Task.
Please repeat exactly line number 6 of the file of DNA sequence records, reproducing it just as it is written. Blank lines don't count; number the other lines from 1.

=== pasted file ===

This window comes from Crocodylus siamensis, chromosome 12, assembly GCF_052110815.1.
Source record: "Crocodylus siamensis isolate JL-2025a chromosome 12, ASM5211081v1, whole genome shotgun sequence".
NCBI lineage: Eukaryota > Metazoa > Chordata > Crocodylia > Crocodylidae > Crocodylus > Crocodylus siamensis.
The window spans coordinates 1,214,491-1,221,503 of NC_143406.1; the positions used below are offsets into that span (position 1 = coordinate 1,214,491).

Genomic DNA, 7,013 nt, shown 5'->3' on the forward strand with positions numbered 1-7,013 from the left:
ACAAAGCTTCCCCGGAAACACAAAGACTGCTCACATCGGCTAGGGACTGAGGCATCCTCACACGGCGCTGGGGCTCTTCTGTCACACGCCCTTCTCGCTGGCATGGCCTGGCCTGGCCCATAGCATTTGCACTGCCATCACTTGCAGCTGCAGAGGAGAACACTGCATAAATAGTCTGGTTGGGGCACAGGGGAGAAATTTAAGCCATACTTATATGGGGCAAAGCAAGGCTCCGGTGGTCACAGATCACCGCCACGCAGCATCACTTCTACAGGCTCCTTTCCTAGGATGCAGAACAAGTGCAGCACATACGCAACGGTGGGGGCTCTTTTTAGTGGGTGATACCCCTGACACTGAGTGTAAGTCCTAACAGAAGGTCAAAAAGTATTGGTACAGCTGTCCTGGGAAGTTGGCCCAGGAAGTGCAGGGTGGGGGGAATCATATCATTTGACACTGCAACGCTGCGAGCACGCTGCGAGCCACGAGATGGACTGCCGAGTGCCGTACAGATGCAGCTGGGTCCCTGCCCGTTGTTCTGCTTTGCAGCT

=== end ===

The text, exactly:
ACAAAGCTTCCCCGGAAACACAAAGACTGCTCACATCGGCTAGGGACTGAGGCATCCTCACACGGCGCTGGGGCTCTTCTGTCACACGCCCTTCTCGCTGGCATGGCCTGGCCTGGCCCATAGCATTTGCACTGCCATCACTTGCAGCTGCAGAGGAGAACACTGCATAAATAGTCTGGTTGGGGCACAGGGGAGAAATTTAAGCCATACTTATATGGGGCAAAGCAAGGCTCCGGTGGTCACAGATCACCGCCACGCAGCATCACTTCTACAGGCTCCTTTCCTAGGATGCAGAACAAGTGCAGCACATACGCAACGGTGGGGGCTCTTTTTAGTGGGTGATACCCCTGACACTGAGTGTAAGTCCTAACAGAAGGTCAAAAAGTATTGGTACAGCTGTCCTGGGAAGTTGGCCCAGGAAGTGCAGGGTGGGGGGAATCATATCATTTGACACTGCAACGCTGCGAGCACGCTGCGAGCCACGAGATGGACTGCCGAGTGCCGTACAGATGCAGCTGGGTCCCTGCCCGTTGTTCTGCTTTGCAGCT